Laser-Induced-Liquid-Bead-Ion-Desorption (LILBID) is a soft ionisation method for the analysis of biological samples via mass spectrometry (MS). This technique makes it possible to analyse oligonucleotides and proteins, especially membrane proteins, in physiological environment containing different kinds and amounts of buffers, detergents and salts. This technique uses piezo-driven droplet generators to produce small droplets (with a diameter of 50 µm) containing the analyte of interest in physiological conditions. Those droplets are transferred into the vacuum of the MS instrument, where they are irradiated by an IR laser at the absorption wavelength of water at 2.94 µm. The absorption of the IR light leads to an explosive expansion of the droplet whereby the analyte of interest is transferred into the gas-phase. The gas-phase ion can now be analysed by conventional time of flight (TOF) MS.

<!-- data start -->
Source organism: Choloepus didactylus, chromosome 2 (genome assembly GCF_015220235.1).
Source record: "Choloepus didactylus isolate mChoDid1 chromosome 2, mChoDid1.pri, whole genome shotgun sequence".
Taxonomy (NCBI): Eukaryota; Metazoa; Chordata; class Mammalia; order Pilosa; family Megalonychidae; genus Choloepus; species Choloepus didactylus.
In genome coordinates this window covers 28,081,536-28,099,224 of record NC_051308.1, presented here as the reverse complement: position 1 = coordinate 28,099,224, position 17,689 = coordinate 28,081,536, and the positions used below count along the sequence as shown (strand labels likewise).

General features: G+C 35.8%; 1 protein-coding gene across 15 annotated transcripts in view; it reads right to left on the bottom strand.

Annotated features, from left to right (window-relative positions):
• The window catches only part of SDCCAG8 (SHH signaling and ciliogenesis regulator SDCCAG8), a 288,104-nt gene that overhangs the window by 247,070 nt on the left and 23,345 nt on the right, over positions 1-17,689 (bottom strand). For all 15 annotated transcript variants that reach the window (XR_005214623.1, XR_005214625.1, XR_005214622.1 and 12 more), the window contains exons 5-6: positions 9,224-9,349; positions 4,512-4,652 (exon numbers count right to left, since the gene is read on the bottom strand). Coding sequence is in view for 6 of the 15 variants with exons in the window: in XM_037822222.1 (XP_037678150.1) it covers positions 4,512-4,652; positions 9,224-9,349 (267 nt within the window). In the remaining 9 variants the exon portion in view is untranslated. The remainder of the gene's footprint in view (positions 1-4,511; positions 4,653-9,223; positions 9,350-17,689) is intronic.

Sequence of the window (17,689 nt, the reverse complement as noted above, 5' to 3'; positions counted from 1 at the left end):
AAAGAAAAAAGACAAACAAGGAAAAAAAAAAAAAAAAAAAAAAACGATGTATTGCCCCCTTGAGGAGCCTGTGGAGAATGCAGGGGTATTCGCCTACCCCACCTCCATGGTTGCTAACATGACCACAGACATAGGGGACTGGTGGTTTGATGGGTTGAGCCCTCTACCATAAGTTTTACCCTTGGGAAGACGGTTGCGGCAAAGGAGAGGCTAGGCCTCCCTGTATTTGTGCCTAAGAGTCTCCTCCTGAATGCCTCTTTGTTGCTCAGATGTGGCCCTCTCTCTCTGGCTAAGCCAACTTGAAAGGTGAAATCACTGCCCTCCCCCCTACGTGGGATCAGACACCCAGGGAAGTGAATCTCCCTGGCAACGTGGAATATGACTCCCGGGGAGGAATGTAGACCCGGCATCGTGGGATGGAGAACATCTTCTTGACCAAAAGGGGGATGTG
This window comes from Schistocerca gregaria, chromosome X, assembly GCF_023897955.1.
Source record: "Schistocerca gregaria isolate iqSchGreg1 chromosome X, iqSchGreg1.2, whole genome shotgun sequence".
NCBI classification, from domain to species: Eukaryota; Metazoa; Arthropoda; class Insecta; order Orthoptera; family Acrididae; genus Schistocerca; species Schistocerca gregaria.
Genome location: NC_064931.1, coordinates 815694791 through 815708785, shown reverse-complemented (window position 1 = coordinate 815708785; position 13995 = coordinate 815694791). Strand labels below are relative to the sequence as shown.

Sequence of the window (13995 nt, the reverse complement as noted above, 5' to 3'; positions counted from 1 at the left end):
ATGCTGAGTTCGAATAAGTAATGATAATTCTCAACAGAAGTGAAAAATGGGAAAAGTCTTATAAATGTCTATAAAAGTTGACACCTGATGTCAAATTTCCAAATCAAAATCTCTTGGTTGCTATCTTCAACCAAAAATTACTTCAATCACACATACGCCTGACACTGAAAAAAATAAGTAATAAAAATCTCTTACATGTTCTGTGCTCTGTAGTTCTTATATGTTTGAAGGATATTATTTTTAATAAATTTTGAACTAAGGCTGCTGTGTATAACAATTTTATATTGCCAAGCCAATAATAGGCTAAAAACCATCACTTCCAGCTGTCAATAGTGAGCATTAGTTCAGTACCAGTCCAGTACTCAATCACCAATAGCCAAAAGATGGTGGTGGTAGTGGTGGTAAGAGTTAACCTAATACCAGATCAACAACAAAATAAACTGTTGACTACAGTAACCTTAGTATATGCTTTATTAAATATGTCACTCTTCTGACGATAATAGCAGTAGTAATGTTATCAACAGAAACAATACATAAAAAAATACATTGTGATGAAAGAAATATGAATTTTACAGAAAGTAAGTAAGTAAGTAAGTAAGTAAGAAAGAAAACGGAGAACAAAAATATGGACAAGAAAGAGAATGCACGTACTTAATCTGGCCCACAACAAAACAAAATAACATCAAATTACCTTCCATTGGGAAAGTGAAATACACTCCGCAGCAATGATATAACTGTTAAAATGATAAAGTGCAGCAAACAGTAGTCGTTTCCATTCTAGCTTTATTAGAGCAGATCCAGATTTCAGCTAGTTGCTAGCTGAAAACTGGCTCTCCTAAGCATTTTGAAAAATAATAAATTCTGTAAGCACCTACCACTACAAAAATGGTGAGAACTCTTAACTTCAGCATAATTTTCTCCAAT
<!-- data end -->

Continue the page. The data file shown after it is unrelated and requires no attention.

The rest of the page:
Time-resolved (TR) MS can be achieved by capturing a sample droplet in a droplet trap and starting a reaction inside the droplet. The droplet can then be stored for a well-defined amount of time and then transferred into the MS instrument for analysis. In the trap the droplet will be levitated to store it for various time delays between reaction start and MS analysis. This can be achieved by charging the droplet slightly and levitate it electrodynamicaly inside a Paul trap. High voltage AC potentials make it possible to hold charged droplets inside a small volume in space. The reaction starting the kinetic inside those levitated droplets can be triggered via uncaging photo-labile groups which sets a well-defined start time. This will allow measurement of time resolved mass spectra of biological samples in a physiological environment.
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